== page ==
The article seems to demonise demonetisation and fails to acknowledge the terrorist funding, drug menace, high inflated real estate prices ,corruption, the prevalent inflation , inflated stock market .which would be impacted by the demonetisation .What is seemingly unseen by the authors and other writers is the harm done to the economy by the ill gotten wealth of the traders/businessmen/corrupt officials and politicians.Are the small traders/ businessmen ,the bullion traders, , real estate players and we all citizens not responsible for the mess. The small traders / medical practitioners/lawyers etc refuse to give receipts for transactions ,services rendered /give fake receipts and the buyers of the goods and services do not insist for receipts as the goods are priced lower.It is these large segment of non-tax payers/tax evaders who have been thriving on the ill gotten wealth (at the cost of tax payers ) who have been 'crying wolf' . The vast majority of the population who do not have any access to high priced fancy imported goods, diamond and gold jewellery, fancy cars, luxurious apartments and luxurious vacations are the ones who have shown immense maturity and willing to face temporary hardships for long term gain, which should be appreciated. Had the unaccounted money rolled back in the economy ,it would have a multiplier effect and led to higher demand for goods and services due to affordability which would have fuelled higher economic growth benefitting a higher segment of population. Demonetisation will certainly change the way of doing businesses and bring in more tax payers .The ball is now in Government's court to reduce taxes and enhance the goodwill of the masses who have hailed the Government decision.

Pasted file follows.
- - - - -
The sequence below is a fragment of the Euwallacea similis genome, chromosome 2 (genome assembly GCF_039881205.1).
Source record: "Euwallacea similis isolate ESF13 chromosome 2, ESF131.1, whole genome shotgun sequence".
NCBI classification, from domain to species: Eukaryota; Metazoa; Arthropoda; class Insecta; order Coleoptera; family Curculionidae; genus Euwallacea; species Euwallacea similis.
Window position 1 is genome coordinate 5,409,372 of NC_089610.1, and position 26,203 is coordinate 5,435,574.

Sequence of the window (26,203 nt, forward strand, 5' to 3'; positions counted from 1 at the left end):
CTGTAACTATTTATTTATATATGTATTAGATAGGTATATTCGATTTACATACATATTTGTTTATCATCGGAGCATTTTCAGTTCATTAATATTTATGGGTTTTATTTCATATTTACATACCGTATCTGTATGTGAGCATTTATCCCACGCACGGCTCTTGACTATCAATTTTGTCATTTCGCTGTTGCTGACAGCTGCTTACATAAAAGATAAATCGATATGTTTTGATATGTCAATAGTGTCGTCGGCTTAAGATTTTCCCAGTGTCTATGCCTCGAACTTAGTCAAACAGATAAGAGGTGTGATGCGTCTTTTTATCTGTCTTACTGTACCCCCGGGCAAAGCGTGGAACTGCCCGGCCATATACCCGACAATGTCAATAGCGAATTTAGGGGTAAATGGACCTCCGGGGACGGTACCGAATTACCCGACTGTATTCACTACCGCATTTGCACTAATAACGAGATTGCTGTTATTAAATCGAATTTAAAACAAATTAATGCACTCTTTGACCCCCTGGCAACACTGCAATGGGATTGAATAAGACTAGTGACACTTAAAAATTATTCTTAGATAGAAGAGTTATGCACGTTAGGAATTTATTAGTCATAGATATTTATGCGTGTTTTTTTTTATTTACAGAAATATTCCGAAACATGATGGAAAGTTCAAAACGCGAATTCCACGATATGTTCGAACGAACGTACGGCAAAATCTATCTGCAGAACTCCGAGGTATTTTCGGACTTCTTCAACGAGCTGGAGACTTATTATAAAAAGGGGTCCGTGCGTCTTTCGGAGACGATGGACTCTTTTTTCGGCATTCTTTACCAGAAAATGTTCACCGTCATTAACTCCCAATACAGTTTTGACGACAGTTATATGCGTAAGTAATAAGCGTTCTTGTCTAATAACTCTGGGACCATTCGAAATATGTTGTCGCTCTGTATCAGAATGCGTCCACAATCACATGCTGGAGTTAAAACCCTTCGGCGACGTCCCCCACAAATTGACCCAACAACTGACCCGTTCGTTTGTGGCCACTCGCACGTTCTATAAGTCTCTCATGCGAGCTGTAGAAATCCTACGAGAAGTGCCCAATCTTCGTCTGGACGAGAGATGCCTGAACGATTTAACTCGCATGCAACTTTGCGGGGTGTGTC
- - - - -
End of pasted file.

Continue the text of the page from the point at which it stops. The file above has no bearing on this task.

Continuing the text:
Like (1)

sundaravaradan S.

Nov 26, 2016

Modi's war on Cash::::
What I see is imagined look of total NEGATIVISM by the Authors.(These Authors always show Negativism).

Corporate Profitability:
Comments;;; No cash will stop business...Ans: Why not Cheque, Card, UPI etc...??

Real estate:
Comments: White-Money Payers will also loose... Ans: (I am buying a Flat..), NO Reduction in Price, if paid in white...(ask Ashiana Homes).

Lower Interest Rates by Banks:
Comments: Bank FD Depositors will loose money...Ans..: LOL...Everyone knows the Flow to MF is enormous... Even EQM advises same! Let them allocate in lower Real-estate, Gold..What is the problem?

Comments: Lower employment.
Everybody is Short-Term blow... Govt. will revive Infra & other spending...leading to good employment.
So many Digital-Start-ups...!! Leading to employment.

Overall: More than 90+ % people, all over the world are praising Namo. So many Digital options like Paytm are used by veg-vendors. (Hope you saw the Whatsup, FB, News-Paper etc...) So many innovations implemented by Public...

Showing -ve side is Good....But, ONLY showing -Ve.... In all the articles by Authors....???
Please THINK...who is getting Brain-washed...?


Like (1)